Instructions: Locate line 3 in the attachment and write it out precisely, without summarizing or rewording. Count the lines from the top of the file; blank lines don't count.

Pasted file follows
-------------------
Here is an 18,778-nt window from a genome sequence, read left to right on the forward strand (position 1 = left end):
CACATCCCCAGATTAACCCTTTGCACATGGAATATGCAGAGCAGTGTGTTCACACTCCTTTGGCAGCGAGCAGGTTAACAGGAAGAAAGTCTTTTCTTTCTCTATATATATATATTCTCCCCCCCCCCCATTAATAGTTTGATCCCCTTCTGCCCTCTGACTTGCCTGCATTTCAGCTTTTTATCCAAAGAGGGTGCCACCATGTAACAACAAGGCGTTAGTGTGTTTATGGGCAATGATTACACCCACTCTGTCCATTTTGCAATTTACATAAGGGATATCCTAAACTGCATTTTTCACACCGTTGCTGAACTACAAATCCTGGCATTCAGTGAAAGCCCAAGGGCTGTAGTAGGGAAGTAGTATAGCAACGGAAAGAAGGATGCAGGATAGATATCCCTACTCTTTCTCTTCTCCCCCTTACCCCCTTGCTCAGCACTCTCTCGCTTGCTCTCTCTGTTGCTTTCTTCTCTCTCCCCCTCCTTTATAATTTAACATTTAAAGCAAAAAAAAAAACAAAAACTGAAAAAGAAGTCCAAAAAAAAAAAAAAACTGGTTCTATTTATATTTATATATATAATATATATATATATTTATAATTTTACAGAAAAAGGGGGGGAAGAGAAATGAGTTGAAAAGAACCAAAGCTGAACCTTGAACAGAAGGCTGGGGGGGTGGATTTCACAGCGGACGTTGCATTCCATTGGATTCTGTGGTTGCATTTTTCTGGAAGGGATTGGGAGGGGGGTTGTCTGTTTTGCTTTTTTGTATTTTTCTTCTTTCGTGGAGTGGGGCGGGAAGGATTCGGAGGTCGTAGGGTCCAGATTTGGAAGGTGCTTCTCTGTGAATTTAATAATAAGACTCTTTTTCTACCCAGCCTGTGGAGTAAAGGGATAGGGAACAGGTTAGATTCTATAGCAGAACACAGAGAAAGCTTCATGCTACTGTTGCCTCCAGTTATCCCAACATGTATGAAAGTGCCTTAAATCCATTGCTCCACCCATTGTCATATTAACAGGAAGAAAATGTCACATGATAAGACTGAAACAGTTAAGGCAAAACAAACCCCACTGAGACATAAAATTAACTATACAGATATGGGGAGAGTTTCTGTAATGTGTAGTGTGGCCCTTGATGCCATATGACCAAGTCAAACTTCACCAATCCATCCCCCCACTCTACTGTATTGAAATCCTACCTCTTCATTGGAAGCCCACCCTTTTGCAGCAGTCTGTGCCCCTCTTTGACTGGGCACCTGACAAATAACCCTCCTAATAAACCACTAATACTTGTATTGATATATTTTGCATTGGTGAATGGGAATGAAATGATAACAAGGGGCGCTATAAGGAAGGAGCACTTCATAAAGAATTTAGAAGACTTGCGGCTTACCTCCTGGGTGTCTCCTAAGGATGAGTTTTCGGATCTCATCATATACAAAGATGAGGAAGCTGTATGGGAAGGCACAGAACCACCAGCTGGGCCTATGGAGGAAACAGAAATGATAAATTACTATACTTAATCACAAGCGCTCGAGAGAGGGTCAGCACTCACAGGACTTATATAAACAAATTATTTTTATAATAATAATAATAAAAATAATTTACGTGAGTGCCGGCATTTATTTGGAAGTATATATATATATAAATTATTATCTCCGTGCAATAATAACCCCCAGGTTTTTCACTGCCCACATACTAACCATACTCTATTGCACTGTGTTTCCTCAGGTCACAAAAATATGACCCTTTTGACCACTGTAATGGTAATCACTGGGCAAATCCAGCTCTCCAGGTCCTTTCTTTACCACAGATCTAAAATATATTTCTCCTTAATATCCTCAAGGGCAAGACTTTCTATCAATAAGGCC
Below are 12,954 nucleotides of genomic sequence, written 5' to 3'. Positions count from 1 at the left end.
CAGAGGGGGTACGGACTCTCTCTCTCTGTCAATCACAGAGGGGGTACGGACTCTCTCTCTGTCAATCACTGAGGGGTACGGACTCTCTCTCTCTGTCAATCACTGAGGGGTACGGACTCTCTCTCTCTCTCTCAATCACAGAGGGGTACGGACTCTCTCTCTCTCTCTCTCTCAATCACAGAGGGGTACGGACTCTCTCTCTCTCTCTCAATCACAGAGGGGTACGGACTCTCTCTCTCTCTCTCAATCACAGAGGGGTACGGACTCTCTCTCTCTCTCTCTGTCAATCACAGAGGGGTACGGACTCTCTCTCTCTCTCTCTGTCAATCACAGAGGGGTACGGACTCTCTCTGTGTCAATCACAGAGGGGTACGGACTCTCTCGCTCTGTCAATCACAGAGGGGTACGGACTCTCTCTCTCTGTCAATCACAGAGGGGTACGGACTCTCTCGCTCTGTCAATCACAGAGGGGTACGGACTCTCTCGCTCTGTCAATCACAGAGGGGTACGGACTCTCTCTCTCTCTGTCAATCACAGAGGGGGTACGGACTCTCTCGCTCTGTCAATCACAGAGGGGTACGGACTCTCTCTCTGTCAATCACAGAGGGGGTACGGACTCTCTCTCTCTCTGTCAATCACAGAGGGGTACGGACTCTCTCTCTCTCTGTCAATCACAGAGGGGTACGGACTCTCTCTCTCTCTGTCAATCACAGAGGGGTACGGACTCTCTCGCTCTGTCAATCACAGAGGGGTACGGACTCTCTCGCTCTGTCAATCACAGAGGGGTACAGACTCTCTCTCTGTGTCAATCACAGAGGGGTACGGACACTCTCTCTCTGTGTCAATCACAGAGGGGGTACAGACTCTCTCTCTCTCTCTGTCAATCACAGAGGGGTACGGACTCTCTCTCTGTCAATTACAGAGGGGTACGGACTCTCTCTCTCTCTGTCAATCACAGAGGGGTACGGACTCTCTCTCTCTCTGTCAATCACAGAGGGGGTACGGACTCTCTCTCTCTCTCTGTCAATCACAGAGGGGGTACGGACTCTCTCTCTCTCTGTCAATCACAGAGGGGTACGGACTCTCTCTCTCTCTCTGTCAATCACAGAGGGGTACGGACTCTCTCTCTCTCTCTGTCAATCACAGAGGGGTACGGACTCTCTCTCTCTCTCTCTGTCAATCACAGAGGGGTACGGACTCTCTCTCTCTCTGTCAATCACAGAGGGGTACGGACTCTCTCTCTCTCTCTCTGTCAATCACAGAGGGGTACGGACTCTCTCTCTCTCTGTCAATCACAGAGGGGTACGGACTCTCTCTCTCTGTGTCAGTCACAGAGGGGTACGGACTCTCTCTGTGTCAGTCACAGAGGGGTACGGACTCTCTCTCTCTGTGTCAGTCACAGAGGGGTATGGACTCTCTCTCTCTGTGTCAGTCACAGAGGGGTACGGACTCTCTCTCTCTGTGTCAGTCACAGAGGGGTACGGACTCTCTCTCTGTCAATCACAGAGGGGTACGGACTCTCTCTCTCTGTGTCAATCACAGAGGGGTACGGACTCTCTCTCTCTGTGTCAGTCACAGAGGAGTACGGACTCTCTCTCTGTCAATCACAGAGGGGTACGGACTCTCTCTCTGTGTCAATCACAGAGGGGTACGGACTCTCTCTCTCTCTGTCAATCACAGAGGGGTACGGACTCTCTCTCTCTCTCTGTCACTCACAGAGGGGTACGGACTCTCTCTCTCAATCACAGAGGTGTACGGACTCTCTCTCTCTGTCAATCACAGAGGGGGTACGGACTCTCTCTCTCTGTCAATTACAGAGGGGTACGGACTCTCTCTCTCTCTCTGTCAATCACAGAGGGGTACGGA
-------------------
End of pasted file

Below are 12,954 nucleotides of genomic sequence, written 5' to 3'. Positions count from 1 at the left end.